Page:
The researchers in the “no one chose you” study proposed that since self-regulation is required to be prosocial, you expect some sort of reward for regulating your behavior. People in the unwanted group felt the sting of ostracism, and that reframed their self-regulation as being wasteful. It was as if they thought, “Why play by the rules if no one cares?”
So this brings up the obvious question.

If you have a group of people, who have voluntarily disassociated themselves from society in the sense that they have made efforts to live beyond that societies' life span,  would you expect them to be less sociable people?

Now in the title of this post I used the word "survivalist" because it brings up the image of people waiting out nuclear Armageddon in their cave bunker in Oregon.  The term that preceded "survivalist", was  "retreater",  and does not bring up any better images.

But the new preferred self-describing term is "prepper."  One of the obvious advantages to the term is that it is less absolute, and less exclusionary.  Lots of people make preparations for all sorts of things.  And given the less absolute -at least compared to a full Soviet versu U.S.A nuclear exchange- nature of the catastrophes prepared for allow for less isolationist possibilities.

On top of that the survivalist - prepper crowd, since the 1970s seems to consistently have been an older crowd.  When you check the demographics of the more popular "prep" sites, their audience is tends toward males (even for female bloggers) and tends to be 50+.  The typical viewer "has some college."

This is of course a recipe for a disaffected group within our current economic/social paradigm which would indicate that some aspects of these preparations are motivated by a feeling of exclusion.

None of which really proves a point.  But it is always a good idea to know where some of your motivation, and some of the motivation of others is coming from.  Truth is often inconvenient.  If your truths are becoming too convenient, too comfortable, than you might want to look at some of your assumptions and see which ones are driven by reality, and which ones are driven by desire.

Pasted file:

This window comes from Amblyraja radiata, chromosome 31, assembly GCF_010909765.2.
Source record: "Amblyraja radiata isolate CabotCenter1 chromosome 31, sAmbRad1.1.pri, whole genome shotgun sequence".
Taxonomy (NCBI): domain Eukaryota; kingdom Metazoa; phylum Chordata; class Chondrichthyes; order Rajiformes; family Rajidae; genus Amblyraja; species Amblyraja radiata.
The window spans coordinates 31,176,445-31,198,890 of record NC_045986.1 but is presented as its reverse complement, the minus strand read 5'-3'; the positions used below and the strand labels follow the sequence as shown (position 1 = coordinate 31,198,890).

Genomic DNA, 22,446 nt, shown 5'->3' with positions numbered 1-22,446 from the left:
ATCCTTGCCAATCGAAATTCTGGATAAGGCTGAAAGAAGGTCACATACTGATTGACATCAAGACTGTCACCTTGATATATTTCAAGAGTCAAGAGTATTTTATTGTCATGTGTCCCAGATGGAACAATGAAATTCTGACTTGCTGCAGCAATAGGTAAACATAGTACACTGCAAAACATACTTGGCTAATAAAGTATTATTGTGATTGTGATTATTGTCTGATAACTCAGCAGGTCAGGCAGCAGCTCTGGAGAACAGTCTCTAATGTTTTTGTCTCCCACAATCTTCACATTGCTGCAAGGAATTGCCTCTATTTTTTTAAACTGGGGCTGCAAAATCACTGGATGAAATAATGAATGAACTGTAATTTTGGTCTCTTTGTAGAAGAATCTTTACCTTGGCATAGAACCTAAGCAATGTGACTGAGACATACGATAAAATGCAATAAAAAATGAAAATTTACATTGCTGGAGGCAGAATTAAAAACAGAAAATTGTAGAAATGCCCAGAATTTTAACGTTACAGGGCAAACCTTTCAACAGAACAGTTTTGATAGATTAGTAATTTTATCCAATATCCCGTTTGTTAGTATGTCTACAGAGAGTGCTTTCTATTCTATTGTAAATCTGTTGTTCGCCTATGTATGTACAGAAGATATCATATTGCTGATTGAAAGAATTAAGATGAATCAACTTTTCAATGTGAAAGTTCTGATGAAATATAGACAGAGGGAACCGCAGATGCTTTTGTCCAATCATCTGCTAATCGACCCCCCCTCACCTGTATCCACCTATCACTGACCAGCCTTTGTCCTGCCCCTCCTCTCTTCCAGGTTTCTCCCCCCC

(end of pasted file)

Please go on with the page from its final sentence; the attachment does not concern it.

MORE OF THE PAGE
3 comments:

dennis said...

All of which gives a sweet twist to the term "sheeple".

Degringolade said...

You may have hit the nail on the head here. Might be why I stopped blogging and am now attempting to limit my reading.

The retreater/survivalist/prepper thing has always been a touch odd. It has always had appeal to folks who are, well, less than appealing.

I am making a greater effort to talk to my neighbors and friends and spend less time with folks on the other end of a internet connection.

Though I will keep reading this.

russell1200 said...

Dennis: I guess you could take it that way. But we all live with blinders, and since there is very little that is truely new under the sun, we all do at least a little following. I am not a big fan of the easy use of the word sheeple.

Degringlade: I think it does a goes a long way toward explaining why ALL fringe groups have an over abundance of the antisocial. If the people didn't start that way, their exclusion tends to drive them in that direction.

But there are an awful lot of nice people on line. And I tend to get a bit cranky myself sometimes.

I already know my neighbors. I think they are tired of me. LOL

The biggest advantage of the online community is that you can find people who are interested in the same specifics as yourself. Sometimes it just takes more looking.

Thanks for reading.